The Biology Department are so proud of you all. Another awesome year of results.
Those of you that have completed A2 please keep in touch and let the Biology Department know of all your adventures and next steps: email@example.com.
AS students, well done on excellent results, bring on the A2.
Incoming AS students, the Biology Department is looking forward to meeting you all.
Publication Date: 9 Dec 2008 | ISBN-10: 0435691902 | ISBN-13: 978-0435691905 | Edition: 1
Produced in partnership with OCR for the 2008 OCR A Level Biology specification, this Student Book offers accessible and engaging material, and focus on the integration of How Science Works to help students understand the underlying principles of science.
- OCR Biology terminology is used throughout to ensure students are acquainted with the type of vocabulary used in the exams.
- Structured in line with the OCR specification with exciting content presented as double page spreads to help students easily assimilate and locate information.
- Stretch and Challenge sections throughout the book support this part of the specification.
- Plenty of worked examples and exam-style questions demonstrate how to approach complex questions.
- Contains learning objectives within the spreads, taken from the specification, as well as questions to test understanding and knowledge.
- FREE Exam Café CD-ROM, containing an array of student-friendly study, revision and exam preparation tools to support students and enable them to prepare thoroughly for their exams.
Found only on the islands of Oahu, Molokai, Maui, and Hawaii, the happy face spider, such as this one guarding its eggs on a leaf in Maui, is known for the unique patterns that decorate its pale abdomen. Scientists believe Theridion grallator may have developed its distinctive markings to discourage birds from eating it.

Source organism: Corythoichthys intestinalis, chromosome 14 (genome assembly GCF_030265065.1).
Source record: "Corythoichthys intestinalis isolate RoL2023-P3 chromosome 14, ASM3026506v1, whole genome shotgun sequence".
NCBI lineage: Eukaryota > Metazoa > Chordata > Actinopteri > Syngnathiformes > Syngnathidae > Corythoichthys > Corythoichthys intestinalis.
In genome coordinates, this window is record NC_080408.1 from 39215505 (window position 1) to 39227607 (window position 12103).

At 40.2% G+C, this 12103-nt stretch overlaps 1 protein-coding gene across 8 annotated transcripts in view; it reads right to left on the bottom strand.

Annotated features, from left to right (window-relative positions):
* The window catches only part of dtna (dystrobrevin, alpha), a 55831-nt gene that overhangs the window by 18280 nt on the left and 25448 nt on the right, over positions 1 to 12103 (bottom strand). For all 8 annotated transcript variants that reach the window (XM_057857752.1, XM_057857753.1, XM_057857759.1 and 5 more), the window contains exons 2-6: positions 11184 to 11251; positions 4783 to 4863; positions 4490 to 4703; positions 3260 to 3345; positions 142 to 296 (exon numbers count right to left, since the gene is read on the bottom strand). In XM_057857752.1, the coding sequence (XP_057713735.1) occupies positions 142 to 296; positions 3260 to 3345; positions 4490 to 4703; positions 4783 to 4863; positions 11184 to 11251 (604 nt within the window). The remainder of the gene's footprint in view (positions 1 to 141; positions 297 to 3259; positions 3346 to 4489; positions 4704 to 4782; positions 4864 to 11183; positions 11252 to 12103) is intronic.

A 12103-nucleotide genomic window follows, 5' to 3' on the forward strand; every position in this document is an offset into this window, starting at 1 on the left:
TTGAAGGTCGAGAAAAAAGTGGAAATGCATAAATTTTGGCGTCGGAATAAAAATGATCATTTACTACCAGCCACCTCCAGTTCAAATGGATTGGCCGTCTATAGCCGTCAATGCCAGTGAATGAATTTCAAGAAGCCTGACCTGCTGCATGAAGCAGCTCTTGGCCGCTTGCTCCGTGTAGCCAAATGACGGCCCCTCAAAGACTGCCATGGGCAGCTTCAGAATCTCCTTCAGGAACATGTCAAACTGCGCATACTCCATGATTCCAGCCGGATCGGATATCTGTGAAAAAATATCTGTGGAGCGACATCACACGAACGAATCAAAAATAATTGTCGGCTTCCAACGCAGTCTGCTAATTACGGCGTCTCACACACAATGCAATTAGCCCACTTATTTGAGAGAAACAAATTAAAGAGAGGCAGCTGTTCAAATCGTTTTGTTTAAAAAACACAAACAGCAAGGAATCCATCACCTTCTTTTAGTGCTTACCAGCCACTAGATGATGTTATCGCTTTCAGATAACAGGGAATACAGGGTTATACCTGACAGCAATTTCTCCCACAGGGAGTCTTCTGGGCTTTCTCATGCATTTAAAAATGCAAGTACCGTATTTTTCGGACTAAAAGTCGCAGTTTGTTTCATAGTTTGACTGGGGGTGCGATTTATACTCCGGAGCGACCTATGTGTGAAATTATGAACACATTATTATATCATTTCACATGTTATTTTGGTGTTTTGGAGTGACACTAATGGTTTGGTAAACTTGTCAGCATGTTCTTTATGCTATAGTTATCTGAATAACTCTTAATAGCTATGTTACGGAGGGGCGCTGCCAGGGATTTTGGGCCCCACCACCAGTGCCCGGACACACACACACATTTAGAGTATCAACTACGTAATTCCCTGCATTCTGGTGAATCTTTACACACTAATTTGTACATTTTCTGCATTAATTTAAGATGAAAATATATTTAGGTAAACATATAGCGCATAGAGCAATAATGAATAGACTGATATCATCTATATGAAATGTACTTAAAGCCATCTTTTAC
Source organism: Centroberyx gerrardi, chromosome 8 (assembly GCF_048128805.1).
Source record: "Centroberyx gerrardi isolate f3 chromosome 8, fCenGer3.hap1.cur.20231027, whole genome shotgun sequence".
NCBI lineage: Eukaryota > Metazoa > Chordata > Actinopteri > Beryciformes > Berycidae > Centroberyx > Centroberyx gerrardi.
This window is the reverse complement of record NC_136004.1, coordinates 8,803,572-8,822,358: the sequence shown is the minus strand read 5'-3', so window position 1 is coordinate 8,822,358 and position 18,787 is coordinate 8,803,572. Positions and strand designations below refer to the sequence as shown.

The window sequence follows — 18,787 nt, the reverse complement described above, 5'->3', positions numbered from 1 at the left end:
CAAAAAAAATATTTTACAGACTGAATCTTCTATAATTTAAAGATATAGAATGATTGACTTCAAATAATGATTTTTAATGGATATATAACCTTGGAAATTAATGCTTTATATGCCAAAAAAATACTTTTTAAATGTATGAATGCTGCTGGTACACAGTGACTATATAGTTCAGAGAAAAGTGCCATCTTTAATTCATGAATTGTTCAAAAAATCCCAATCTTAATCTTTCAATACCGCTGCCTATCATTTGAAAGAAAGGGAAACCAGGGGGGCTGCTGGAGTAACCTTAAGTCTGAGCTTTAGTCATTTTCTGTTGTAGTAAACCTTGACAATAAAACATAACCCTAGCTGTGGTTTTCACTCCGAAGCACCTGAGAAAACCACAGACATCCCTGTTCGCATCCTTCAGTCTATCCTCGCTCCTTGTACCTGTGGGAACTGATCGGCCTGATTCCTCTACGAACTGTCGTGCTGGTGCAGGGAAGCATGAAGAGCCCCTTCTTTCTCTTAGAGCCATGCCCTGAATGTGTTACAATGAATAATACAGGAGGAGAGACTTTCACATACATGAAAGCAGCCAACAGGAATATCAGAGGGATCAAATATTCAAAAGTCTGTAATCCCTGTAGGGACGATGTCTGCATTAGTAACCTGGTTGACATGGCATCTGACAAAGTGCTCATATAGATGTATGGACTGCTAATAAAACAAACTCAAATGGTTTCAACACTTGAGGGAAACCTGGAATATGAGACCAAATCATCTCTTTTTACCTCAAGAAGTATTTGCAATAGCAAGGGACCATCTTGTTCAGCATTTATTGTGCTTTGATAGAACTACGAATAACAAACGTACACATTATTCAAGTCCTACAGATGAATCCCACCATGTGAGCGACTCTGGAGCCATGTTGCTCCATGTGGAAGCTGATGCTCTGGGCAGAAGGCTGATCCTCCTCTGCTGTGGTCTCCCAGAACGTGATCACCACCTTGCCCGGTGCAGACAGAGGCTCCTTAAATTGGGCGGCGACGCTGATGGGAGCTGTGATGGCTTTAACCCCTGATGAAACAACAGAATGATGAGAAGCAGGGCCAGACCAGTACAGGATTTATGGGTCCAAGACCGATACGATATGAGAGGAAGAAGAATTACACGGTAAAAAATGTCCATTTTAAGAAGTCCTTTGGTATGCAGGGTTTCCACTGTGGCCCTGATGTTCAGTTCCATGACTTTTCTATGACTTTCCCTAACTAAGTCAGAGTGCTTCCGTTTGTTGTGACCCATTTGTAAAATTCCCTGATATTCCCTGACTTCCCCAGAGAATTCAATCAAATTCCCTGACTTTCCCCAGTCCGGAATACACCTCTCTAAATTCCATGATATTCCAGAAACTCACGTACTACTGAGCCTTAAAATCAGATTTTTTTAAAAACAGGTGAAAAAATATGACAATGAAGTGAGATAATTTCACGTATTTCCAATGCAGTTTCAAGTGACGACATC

(Photo shot on assignment for, but not published in, “Deadly Silk: Spiderwebs,” August 2001, National Geographic magazine)
The Hydra is a tiny animal that can be found in just about any freshwater pond, just a few millimeters long, that has attracted the attention of scientists for years now due to its extraordinary regenerative abilities. The Hydra is considered to be biologically immortal – it does not die from old age – although a scientific consensus has yet to be reached. Scientists studying the polyp Hydra claim they now know how the creature escapes senescence after they found a key gene. This gene is also believed to be linked with aging in humans.
The animal’s potential immortality is made possible by its reproductive system. The Hydra is an asexual being and doesn’t mate, instead it reproduces by producing buds in the body wall, which grow to be miniature adults and simply break away when they are mature. Popular scientific consensus has found that animals that reproduce later on and less frequently tend to live longer. The Hydra, however, begins to reproduce almost immediately.